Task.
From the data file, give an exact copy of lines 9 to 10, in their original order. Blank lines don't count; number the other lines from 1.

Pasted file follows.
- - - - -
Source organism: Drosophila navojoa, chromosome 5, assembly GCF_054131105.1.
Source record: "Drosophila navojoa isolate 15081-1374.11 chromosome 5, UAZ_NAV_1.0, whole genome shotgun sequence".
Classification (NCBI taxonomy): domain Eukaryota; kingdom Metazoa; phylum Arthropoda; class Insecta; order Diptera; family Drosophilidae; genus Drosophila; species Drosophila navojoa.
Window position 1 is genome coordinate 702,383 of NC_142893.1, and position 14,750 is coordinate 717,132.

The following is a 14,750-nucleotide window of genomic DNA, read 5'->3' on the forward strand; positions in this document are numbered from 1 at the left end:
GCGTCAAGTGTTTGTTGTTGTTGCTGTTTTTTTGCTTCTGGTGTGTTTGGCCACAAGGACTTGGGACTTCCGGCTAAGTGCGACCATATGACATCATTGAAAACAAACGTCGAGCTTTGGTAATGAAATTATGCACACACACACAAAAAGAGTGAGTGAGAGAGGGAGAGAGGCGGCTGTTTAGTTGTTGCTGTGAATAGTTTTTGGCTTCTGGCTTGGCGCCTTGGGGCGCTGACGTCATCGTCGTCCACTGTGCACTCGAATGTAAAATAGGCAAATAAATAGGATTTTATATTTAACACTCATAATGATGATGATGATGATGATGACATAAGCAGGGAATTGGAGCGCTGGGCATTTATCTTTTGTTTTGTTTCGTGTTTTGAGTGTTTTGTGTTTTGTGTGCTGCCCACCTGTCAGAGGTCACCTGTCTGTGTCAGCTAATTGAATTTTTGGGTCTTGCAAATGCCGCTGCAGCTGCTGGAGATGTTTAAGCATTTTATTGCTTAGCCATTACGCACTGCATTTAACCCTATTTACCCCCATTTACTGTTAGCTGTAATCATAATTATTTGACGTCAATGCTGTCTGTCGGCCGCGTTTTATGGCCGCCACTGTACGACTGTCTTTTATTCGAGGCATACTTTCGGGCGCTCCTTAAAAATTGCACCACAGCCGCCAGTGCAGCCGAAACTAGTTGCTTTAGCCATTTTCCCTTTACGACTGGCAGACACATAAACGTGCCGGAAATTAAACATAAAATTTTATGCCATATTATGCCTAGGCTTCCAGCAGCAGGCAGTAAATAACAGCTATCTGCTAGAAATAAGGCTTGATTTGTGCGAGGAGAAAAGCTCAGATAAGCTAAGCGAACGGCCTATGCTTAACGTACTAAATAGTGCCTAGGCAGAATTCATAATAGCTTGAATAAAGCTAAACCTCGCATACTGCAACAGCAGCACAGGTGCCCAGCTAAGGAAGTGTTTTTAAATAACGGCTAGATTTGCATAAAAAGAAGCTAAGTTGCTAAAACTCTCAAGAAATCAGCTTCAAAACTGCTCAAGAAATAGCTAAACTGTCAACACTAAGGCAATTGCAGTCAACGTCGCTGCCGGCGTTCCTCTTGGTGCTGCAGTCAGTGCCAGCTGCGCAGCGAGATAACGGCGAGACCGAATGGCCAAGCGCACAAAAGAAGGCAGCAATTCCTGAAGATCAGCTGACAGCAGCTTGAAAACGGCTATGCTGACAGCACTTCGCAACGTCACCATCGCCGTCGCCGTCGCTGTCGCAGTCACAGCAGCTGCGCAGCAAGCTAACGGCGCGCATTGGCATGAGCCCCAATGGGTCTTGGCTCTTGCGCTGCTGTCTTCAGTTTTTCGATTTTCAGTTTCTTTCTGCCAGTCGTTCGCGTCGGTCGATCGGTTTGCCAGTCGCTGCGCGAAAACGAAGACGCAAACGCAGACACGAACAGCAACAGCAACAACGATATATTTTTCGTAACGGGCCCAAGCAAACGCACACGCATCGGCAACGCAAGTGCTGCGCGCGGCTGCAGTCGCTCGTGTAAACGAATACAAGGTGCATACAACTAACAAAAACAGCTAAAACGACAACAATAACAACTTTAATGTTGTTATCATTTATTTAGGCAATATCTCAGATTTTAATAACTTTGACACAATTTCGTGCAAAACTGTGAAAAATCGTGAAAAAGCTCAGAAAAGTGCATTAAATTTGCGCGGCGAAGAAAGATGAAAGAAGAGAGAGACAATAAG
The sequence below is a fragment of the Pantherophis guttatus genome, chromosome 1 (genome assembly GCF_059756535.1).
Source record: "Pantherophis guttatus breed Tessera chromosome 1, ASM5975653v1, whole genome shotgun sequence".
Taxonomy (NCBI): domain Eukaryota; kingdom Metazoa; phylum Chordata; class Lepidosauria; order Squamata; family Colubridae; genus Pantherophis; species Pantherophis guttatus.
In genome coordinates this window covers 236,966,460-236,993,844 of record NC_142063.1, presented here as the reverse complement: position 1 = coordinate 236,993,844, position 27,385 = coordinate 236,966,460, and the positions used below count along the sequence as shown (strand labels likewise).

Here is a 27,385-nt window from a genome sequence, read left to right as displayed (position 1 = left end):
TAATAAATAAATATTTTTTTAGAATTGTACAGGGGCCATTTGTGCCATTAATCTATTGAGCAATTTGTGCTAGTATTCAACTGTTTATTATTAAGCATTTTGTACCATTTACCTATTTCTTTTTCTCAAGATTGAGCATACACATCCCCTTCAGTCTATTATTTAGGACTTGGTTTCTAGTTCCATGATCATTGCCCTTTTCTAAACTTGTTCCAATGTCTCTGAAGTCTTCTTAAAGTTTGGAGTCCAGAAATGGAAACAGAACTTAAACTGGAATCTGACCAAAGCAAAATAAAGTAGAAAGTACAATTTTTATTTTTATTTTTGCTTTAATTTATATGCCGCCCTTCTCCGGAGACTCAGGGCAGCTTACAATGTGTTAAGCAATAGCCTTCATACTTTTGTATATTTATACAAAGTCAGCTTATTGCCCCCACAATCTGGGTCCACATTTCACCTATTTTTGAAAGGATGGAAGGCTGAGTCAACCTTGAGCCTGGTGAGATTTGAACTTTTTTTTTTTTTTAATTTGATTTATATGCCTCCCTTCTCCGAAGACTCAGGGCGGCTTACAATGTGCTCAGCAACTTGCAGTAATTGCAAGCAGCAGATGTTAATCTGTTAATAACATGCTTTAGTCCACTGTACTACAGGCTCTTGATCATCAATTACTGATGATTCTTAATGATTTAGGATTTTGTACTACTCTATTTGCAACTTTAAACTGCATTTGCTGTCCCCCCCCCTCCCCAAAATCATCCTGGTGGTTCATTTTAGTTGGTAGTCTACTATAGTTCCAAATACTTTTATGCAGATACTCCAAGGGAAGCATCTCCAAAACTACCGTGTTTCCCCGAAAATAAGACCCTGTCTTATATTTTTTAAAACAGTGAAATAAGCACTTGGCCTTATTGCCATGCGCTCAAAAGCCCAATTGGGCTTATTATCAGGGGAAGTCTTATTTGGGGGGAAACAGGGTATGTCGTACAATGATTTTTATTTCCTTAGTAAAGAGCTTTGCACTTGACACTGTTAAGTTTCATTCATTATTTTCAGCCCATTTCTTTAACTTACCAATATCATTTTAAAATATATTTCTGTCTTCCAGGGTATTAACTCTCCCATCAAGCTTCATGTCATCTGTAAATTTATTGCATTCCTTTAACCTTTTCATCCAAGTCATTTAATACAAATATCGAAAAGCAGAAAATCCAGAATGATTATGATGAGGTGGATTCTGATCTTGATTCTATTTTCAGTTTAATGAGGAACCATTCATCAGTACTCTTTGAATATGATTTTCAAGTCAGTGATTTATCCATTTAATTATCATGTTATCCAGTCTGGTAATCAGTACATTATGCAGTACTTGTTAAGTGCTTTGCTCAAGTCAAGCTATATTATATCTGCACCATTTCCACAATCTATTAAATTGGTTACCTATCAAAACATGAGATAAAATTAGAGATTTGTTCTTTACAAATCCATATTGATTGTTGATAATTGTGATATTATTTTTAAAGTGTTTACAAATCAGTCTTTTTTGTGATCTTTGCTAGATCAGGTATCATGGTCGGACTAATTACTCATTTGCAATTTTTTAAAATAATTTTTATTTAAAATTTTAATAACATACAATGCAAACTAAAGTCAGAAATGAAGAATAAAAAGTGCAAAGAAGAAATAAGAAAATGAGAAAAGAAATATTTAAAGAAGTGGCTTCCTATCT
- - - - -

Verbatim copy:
Taxonomy (NCBI): domain Eukaryota; kingdom Metazoa; phylum Chordata; class Lepidosauria; order Squamata; family Colubridae; genus Pantherophis; species Pantherophis guttatus.
In genome coordinates this window covers 236,966,460-236,993,844 of record NC_142063.1, presented here as the reverse complement: position 1 = coordinate 236,993,844, position 27,385 = coordinate 236,966,460, and the positions used below count along the sequence as shown (strand labels likewise).